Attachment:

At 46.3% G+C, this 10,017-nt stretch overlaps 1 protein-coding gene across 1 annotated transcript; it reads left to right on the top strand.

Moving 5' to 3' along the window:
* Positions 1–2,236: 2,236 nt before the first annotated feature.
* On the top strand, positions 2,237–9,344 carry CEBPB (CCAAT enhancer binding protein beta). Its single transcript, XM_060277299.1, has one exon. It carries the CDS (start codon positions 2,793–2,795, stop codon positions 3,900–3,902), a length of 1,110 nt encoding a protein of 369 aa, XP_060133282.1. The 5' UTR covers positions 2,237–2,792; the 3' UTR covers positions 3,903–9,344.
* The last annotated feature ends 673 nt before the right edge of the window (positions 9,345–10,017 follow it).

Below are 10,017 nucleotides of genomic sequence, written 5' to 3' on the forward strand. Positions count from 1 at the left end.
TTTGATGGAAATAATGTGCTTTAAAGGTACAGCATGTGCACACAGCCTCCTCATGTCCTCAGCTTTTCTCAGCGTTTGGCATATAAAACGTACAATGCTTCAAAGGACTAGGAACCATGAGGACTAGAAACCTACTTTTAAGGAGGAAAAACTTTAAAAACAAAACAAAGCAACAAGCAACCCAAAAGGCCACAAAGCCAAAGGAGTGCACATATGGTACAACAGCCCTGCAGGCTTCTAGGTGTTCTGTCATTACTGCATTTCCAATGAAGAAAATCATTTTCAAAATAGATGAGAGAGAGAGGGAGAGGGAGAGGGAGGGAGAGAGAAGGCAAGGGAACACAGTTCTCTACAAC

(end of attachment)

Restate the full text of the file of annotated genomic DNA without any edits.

At 46.3% G+C, this 10,017-nt stretch overlaps 1 protein-coding gene across 1 annotated transcript; it reads left to right on the top strand.

Moving 5' to 3' along the window:
* Positions 1–2,236: 2,236 nt before the first annotated feature.
* On the top strand, positions 2,237–9,344 carry CEBPB (CCAAT enhancer binding protein beta). Its single transcript, XM_060277299.1, has one exon. It carries the CDS (start codon positions 2,793–2,795, stop codon positions 3,900–3,902), a length of 1,110 nt encoding a protein of 369 aa, XP_060133282.1. The 5' UTR covers positions 2,237–2,792; the 3' UTR covers positions 3,903–9,344.
* The last annotated feature ends 673 nt before the right edge of the window (positions 9,345–10,017 follow it).

Below are 10,017 nucleotides of genomic sequence, written 5' to 3' on the forward strand. Positions count from 1 at the left end.
TTTGATGGAAATAATGTGCTTTAAAGGTACAGCATGTGCACACAGCCTCCTCATGTCCTCAGCTTTTCTCAGCGTTTGGCATATAAAACGTACAATGCTTCAAAGGACTAGGAACCATGAGGACTAGAAACCTACTTTTAAGGAGGAAAAACTTTAAAAACAAAACAAAGCAACAAGCAACCCAAAAGGCCACAAAGCCAAAGGAGTGCACATATGGTACAACAGCCCTGCAGGCTTCTAGGTGTTCTGTCATTACTGCATTTCCAATGAAGAAAATCATTTTCAAAATAGATGAGAGAGAGAGGGAGAGGGAGAGGGAGGGAGAGAGAAGGCAAGGGAACACAGTTCTCTACAAC